German President Frank-Walter Steinmeier has arrived in Uzbekistan for a three-day visit aimed at enhancing bilateral cooperation between the two countries.
Steinmeier's trip is also seen as part of an effort to reinforce Uzbekistan’s path to reform after President Shavkat Mirziyoev came to power in 2016 and to end long years of relative isolation for the Central Asian country.
Mirziyoev became president after longtime autocratic leader Islam Karimov's death was announced in September 2016.
Since then, Mirziyoev has cultivated warmer ties with Uzbekistan's neighbors and countries further afield.
Mirziyoev has also sought to bolster Uzbekistan's struggling economy and has taken steps to implement reforms in Uzbekistan, where rights abuses were widespread under Karimov.
Ahead of Steinmeier's visit, Human Rights Watch (HRW) called on the German president to stress that the "positive changes" that have taken place in Uzbekistan are "small steps on a long road," citing the "vast" powers that the security services have retained and "persistent reports that arbitrary detention, torture, and other ill-treatment in custody are widespread."
During his visit to Berlin in January, Mirziyoev said he wanted to bring relations with Germany to "a tangibly new and higher level," while German Chancellor Angela Merkel said her country wants to be Uzbekistan's "reliable partner."
Early on May 28, Steinmeier is scheduled to meet with Mirziyoev in Tashkent.
The German president plans in the afternoon of May 28 to meet with representatives of leading Uzbek businesses and banks.
Then, on the morning of May 29, Steinmeier is scheduled to "discuss current developments in Uzbekistan with representatives of civil society," according to a statement on his website.
The German president, accompanied by his wife, Elke Budenbender, also plans on May 29 to meet students of Urgench State University in western Uzbekistan and visit the historic city of Khiva.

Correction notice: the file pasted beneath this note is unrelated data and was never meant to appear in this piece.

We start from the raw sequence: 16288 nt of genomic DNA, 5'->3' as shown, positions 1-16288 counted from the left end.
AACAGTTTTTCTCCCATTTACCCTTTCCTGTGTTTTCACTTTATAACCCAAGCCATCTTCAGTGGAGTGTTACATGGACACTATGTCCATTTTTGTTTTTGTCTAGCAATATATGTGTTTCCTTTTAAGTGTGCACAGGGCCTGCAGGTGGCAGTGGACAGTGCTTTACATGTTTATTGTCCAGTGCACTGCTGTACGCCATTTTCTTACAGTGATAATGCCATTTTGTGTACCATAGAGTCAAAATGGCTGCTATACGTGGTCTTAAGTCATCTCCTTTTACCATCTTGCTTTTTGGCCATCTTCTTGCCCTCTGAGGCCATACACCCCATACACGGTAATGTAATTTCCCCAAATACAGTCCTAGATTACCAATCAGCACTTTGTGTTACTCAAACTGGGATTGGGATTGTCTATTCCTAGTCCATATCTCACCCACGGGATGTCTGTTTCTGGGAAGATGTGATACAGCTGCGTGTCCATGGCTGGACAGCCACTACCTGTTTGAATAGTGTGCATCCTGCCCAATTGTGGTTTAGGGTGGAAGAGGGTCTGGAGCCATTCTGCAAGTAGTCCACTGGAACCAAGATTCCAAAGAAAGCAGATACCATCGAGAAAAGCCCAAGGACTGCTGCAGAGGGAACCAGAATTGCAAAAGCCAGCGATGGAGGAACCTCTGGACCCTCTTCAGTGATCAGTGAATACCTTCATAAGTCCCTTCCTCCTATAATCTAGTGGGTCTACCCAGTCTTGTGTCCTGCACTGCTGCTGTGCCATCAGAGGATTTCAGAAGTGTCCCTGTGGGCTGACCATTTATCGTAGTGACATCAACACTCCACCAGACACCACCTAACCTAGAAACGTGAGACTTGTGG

In a commentary published on May 23, the Europe and Central Asia director at HRW, Hugh Williamson, and the New York-based watchdog's Central Asia researcher, Steve Swerdlow, said that the Uzbek government was "still highly authoritarian."
"The many new laws and decrees enacted and upbeat soundbites for international audiences should translate into real improvements that people experience in their daily lives," Williamson and Swerdlow said.
This includes "allowing local and international nongovernmental organizations to register and function, journalists to report freely, religious believers to engage in their peaceful religious practice, judges to make independent decisions in court, and former political prisoners access to justice and redress for past abuses."
Williamson and Swerdlow noted that the Uzbek authorities unblocked access to several websites in the country ahead of Steinmeier’s visit, including German international broadcaster Deutsche Welle, but others such as RFE/RL's Uzbek Service, known locally as Ozodlik, remained blocked.
"The government's efforts to create a positive atmosphere for Steinmeier's visit would be more convincing if it allowed its citizens completely open access to the Internet," they said.